The issue of clipping is very important for classical music, but not only - my lastest tests were initiated by problems I had with a Van Der Graaf Generator CD (huge dynamic range).

Look at the Deutsche Grammophon example I gave in the original message. The CD in question was Orff's Carmina Burana - the volume has everything from super bombastic to whisper-like. And I can't hear any sign of clipping when the CD is played in high quality equipment at a vey high volume. So if the clipping is not on the CD itself, it's either falsley detected by MP3Gain or intoduced by the MM leveling during the rip (which would be a serious bug affecting the quality of tracks). The point is that I can't tell where the problem is - MM doesn't give me the info needed to pinpoint the problem.

I use 80dB


If you came to that value using 2.4, you have to change it in 2.5 to 85 dB ... See the level-related changes for 2.5 in

http://www.mediamonkey.com/sw/whatsnew.txt


Ariel.
Exaxxion
Posts: 53
Joined: Sun Oct 16, 2005 5:47 pm

Post by Exaxxion »

Ok, I think I better understand what you want. It is true that MM says nothing about a standing dB range, and nowhere does it specify what the delta dB given in the Leveling column means. Personally, I have always taken it to mean that that is the change from the original dB to the post-leveling value, and that with clipping prevention on, it is the closest dB it can get to the desired level without clipping the range.

I think that those would be interesting and relatively simple features to add, and I'm sure that those who are interested in the more technical aspects of playing music would enjoy it.

Also, thanks for the tip about the leveling being off in 2.4, but since obtaining 2.5 I have rescanned my library. I thought something was different :P. I don't mind it being a bit quieter; I can always turn up the sound on the computer or increase the preamp in the EQ, but I want it to be at true 80dB anyway.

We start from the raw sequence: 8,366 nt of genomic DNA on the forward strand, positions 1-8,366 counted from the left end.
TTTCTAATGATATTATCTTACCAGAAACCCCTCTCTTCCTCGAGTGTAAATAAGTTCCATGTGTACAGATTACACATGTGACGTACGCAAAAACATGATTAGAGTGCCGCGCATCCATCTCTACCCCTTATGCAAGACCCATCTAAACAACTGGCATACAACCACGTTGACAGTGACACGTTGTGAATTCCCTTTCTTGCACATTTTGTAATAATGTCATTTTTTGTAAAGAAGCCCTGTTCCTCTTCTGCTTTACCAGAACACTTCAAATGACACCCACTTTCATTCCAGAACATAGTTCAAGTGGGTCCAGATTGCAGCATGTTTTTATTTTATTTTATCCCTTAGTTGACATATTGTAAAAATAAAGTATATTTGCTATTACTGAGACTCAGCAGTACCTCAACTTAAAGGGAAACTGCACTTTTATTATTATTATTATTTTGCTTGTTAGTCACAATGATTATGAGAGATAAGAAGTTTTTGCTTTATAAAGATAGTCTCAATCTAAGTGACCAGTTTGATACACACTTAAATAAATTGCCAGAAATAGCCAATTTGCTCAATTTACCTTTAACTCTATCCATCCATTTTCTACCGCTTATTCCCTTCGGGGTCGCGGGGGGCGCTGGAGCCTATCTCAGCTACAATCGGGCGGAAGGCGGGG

Wolverine4580
Posts: 10
Joined: Sun Jan 22, 2006 1:45 am

Post by Wolverine4580 »

You guys seem pretty knowledgable on the MM volume leveling. I was wondering why when you do a volume level to a file it adds a offset value to the leveling column, but when you convert a file (like from one bitrate to another) and you check the "level volume" option in the file conversion it doesn't. During the file transfer you see the status window say that is is analyzing the volume, then it goes into the file conversion. The newly created file does not have an offset for the volume leveling, even though it sounds like it actually did change the volume level.
Exaxxion
Posts: 53
Joined: Sun Oct 16, 2005 5:47 pm

Post by Exaxxion »

Good question, and I believe I know the answer.

When you convert a file and select the volume leveling option, it analyzes the volume to find the difference between the volume of the original file and the dB specified in the Options menu under "Volume Leveling", which is necessary for the leveling process. It then uses the delta dB during the conversion process and levels the file while changing it to the different format. A possible explanation for the lack of a leveling value is that this process creates a new file; one which has not yet been analyzed. If I am correct about the process, then the new files, once analyzed, should show a leveling value of approximately 0.0, but depending on the quality of variables such as the conversion and the output format used, it would probably be in the range of -0.5 to +0.5 dB.

However, when you level the volume of an existing track, the process does not create a new file but probably stamps the file with a delta dB of 0. This is at least in part due to the process setting the volume equal to the volume specified in the "Volume Leveling" section, but there could be other more technical aspects to it as well, especially if it is not 0 dB, such as an analysis of the volume once the file has been converted. Clipping prevention could potentially be a factor during leveling, as it could prevent excessively loud or soft tracks from being leveled to the exact desired volume in an attempt to prevent range problems.

I hope this answers your question, Wolverine4580. :)
Wolverine4580
Posts: 10
Joined: Sun Jan 22, 2006 1:45 am

Post by Wolverine4580 »

That makes sense. In the case of volume leveling during audio conversion, the level is done to the original file, so when the new file is generated the volume is already at the desired level. The new file is never analyzed or leveled because it is not needed, so therefore the +/- stamp is never added to the new file. Not a big deal, but I use the leveling stamp to keep track of which tracks I've already leveled the volume on. I just convert the file first without leveling, then run the leveler on the new file so that the stamp is there.
Post Reply